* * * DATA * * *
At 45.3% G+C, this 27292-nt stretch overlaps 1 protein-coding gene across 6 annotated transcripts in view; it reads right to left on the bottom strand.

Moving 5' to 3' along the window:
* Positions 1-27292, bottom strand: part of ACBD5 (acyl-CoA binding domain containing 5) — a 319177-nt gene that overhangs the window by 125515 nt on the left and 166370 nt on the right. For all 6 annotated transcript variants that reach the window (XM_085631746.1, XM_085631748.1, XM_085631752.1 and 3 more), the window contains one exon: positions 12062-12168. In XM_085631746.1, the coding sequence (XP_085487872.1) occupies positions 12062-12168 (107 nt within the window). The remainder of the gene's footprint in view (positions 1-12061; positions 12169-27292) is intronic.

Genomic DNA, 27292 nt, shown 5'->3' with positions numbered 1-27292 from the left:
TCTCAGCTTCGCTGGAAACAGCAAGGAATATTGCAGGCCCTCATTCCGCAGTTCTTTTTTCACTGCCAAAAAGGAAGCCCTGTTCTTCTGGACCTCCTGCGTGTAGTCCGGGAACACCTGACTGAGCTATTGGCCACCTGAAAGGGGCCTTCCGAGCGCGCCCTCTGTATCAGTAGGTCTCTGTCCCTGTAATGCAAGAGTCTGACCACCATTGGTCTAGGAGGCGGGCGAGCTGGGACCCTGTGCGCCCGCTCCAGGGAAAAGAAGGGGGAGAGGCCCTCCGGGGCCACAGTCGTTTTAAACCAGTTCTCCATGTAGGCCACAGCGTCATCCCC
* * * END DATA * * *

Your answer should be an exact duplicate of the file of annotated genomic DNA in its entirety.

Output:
At 45.3% G+C, this 27292-nt stretch overlaps 1 protein-coding gene across 6 annotated transcripts in view; it reads right to left on the bottom strand.

Moving 5' to 3' along the window:
* Positions 1-27292, bottom strand: part of ACBD5 (acyl-CoA binding domain containing 5) — a 319177-nt gene that overhangs the window by 125515 nt on the left and 166370 nt on the right. For all 6 annotated transcript variants that reach the window (XM_085631746.1, XM_085631748.1, XM_085631752.1 and 3 more), the window contains one exon: positions 12062-12168. In XM_085631746.1, the coding sequence (XP_085487872.1) occupies positions 12062-12168 (107 nt within the window). The remainder of the gene's footprint in view (positions 1-12061; positions 12169-27292) is intronic.

Genomic DNA, 27292 nt, shown 5'->3' with positions numbered 1-27292 from the left:
TCTCAGCTTCGCTGGAAACAGCAAGGAATATTGCAGGCCCTCATTCCGCAGTTCTTTTTTCACTGCCAAAAAGGAAGCCCTGTTCTTCTGGACCTCCTGCGTGTAGTCCGGGAACACCTGACTGAGCTATTGGCCACCTGAAAGGGGCCTTCCGAGCGCGCCCTCTGTATCAGTAGGTCTCTGTCCCTGTAATGCAAGAGTCTGACCACCATTGGTCTAGGAGGCGGGCGAGCTGGGACCCTGTGCGCCCGCTCCAGGGAAAAGAAGGGGGAGAGGCCCTCCGGGGCCACAGTCGTTTTAAACCAGTTCTCCATGTAGGCCACAGCGTCATCCCC